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Gibraltar Faces Uncertain Future as Clock Ticks Down on Brexit

Negotiations between London and Brussels continue as the status of Gibraltar – the British-held territory off Spain’s southern coast – remains one of many Brexit items pending resolution

Earlier this week, representatives from both the UK and Gibraltar attended a final meeting in London to discuss future negotiations after Britain’s exit from the EU. But as January 31st quickly approaches, many Spanish citizens living and working in Gibraltar are concerned over how the decisions made by the two entities – post-transition – could affect trade and livelihoods.

Prior to this, on January 14th-15th, a delegation from the UK met with their Spanish counterparts in Madrid to set a timetable and agenda for meetings on the technical status of Gibraltar post-Brexit. The agenda is based on the 2018 memorandum of understanding between the two countries, which agreed to tackle important issues such as environmental protection, smuggling, and law enforcement cooperation. The UK delegation for these talks included representatives from the Gibraltarian government, while the Spanish side was made up of regional and local officials from Andalusia.

Another separate committee will be managed by the European Commission and will primarily focus on safeguarding the rights of EU workers in the territory – one of the issues foremost on the minds of the Gibraltar administration. “The priority of the government of Gibraltar is to ensure that our departure from the EU does not negatively affect the lives of citizens who cross the border in either direction. By working together, we can ensure smooth border flows for all interested parties”, said Chief Minister Fabian Picardo.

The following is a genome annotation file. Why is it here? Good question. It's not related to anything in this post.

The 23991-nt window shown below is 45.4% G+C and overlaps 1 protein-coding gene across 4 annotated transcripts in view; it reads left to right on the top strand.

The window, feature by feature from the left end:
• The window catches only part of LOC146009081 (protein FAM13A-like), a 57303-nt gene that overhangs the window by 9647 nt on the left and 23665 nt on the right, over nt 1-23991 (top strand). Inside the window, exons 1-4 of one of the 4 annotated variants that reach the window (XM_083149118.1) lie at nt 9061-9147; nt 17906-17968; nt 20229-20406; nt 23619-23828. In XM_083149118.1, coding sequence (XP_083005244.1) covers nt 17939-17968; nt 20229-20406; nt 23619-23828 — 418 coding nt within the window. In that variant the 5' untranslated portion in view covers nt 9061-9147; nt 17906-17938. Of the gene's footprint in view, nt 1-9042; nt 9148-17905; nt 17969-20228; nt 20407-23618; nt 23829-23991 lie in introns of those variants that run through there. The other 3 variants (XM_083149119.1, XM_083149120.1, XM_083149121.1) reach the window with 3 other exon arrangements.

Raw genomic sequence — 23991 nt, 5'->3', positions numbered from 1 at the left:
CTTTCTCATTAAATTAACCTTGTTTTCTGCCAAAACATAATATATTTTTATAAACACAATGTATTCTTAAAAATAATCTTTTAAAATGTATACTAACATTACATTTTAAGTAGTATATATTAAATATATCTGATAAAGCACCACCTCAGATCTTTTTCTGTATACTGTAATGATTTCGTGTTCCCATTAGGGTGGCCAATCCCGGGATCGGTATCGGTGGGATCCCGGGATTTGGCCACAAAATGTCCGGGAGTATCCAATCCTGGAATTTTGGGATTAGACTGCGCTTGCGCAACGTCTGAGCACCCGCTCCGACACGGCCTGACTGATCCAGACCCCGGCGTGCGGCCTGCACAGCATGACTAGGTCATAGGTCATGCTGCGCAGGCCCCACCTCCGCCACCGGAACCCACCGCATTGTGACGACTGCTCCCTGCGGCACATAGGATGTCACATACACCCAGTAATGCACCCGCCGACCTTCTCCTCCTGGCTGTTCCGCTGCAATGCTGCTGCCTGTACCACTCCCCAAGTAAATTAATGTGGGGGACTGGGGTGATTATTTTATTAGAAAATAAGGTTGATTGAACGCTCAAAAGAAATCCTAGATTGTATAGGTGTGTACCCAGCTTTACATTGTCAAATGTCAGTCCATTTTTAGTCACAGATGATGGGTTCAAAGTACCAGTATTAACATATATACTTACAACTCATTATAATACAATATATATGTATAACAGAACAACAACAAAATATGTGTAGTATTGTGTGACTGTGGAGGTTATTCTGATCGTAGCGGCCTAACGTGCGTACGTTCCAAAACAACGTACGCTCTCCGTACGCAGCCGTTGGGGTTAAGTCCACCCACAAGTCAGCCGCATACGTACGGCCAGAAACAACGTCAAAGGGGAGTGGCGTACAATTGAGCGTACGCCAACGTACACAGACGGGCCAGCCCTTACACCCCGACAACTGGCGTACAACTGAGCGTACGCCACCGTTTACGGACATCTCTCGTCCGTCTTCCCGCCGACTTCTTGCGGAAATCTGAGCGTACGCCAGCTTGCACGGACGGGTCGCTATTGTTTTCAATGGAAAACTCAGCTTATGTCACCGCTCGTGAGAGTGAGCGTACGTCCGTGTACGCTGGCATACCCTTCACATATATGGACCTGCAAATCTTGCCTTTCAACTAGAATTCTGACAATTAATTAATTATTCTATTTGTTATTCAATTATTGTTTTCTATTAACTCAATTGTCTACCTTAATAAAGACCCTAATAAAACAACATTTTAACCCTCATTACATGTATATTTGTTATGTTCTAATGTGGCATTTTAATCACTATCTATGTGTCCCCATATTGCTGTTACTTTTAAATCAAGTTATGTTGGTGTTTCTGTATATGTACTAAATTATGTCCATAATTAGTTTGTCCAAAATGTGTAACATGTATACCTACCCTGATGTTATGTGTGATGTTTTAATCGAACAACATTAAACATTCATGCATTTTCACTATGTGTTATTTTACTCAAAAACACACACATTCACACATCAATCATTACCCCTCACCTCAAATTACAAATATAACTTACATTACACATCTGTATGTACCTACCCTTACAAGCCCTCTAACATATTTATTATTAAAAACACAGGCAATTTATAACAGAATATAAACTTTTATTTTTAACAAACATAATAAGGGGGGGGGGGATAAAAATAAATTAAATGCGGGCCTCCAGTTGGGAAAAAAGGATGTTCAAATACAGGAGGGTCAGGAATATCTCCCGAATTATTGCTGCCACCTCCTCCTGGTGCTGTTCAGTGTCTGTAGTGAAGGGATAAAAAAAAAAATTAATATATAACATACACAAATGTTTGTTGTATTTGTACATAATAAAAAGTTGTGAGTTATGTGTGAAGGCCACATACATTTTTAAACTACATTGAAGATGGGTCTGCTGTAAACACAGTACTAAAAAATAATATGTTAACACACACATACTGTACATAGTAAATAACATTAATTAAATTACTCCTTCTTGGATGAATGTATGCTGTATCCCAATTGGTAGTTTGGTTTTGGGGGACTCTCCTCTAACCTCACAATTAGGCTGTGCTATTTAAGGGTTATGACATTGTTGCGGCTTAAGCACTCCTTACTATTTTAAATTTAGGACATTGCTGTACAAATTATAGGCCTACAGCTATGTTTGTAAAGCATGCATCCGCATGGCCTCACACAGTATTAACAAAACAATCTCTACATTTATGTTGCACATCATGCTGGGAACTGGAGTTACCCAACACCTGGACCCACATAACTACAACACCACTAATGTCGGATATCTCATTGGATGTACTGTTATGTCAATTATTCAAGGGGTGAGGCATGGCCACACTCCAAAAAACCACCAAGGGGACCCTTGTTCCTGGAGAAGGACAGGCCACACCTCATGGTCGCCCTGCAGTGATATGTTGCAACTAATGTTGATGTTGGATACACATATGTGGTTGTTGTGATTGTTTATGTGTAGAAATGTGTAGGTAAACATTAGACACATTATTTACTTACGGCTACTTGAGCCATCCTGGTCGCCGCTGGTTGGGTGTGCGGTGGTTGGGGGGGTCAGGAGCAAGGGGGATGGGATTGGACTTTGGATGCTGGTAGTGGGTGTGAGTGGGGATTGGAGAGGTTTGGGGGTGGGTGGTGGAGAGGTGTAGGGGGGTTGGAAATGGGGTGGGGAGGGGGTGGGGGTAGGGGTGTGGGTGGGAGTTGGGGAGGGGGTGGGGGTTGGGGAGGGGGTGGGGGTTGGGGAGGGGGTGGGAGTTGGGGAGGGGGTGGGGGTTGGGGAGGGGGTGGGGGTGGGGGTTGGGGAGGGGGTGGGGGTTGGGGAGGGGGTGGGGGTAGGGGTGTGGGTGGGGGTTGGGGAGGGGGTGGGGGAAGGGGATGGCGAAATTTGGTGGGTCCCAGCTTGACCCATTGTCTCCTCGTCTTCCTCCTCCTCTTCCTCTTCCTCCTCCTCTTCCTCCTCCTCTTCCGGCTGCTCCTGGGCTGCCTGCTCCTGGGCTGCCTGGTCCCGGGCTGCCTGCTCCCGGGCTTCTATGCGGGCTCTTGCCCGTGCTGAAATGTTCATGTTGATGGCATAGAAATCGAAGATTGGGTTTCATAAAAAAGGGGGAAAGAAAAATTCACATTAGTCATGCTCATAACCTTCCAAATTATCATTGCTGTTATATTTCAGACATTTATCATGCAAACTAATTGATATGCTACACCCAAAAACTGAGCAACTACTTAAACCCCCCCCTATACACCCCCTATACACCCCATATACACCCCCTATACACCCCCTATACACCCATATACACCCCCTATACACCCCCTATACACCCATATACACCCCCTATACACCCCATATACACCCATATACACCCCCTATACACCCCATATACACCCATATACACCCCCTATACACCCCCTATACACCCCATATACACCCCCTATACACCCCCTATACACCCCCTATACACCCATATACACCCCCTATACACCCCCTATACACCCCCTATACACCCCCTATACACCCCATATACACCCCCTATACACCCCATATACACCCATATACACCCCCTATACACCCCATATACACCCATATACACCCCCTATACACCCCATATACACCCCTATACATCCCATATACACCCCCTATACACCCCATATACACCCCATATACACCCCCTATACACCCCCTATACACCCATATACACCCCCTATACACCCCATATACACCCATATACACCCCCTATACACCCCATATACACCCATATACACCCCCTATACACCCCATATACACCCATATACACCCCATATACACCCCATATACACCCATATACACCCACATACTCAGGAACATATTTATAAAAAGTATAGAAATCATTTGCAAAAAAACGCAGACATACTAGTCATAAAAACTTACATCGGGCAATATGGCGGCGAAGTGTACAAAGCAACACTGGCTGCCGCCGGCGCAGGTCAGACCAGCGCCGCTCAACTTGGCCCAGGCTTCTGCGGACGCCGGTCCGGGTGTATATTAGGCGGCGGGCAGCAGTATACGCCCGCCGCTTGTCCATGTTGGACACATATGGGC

Brexit’s History in Gibraltar

Similar to citizens in Scotland and Northern Ireland, a majority of Gibraltarians voted to stay within the European Union during the 2016 Brexit vote, but at a much higher margin of approximately 96 percent.

While much of the topic of discussion on an UK exit deal was long focused on the thorny matter of the Northern Ireland border, the Gibraltar issue is similarly delicate – though thankfully not mired in the history of violence which beset Northern Ireland. The mechanics of managing the Rock’s status and relationship with the EU are, however, difficult.

The territory serves as an important strategic, economic, and military possession for Britain. Yet in Spain, uncertainty over Gibraltar’s future has caused some parties – particularly those belonging to the far-right Vox movement and conservative Partido Popular – to call for its return to Spanish control. Vox’s description of the territory as a “leech” and “den of money launderers”, led the government of Gibraltar to file a criminal complaint in December 2019 against four Vox members for “inciting hatred against the people of Gibraltar”, according to Picardo.

British ownership of Gibraltar, which was ceded by Spain in the 1713 Treaty of Utrecht, has long been an emotive issue for Spaniards, and the practicalities have exceeded any notions of nationalism. Nearly 15,000 Spanish citizens cross into Gibraltar every day to work, primarily in the territory’s booming finance, gaming and gambling industries. While negotiations between Spain and the UK over Gibraltar will centre on maximising the enclave’s potential, there remains a lingering desire amongst Spanish politicians for Brexit to represent a re-examination of the status of Gibraltar. Some believe that the UK’s departure from the EU represents a rare opportunity to re-assert Spanish dominion over Gibraltar; Spanish MEP Jose Manuel Garcia-Margallo has called it a “historic” moment.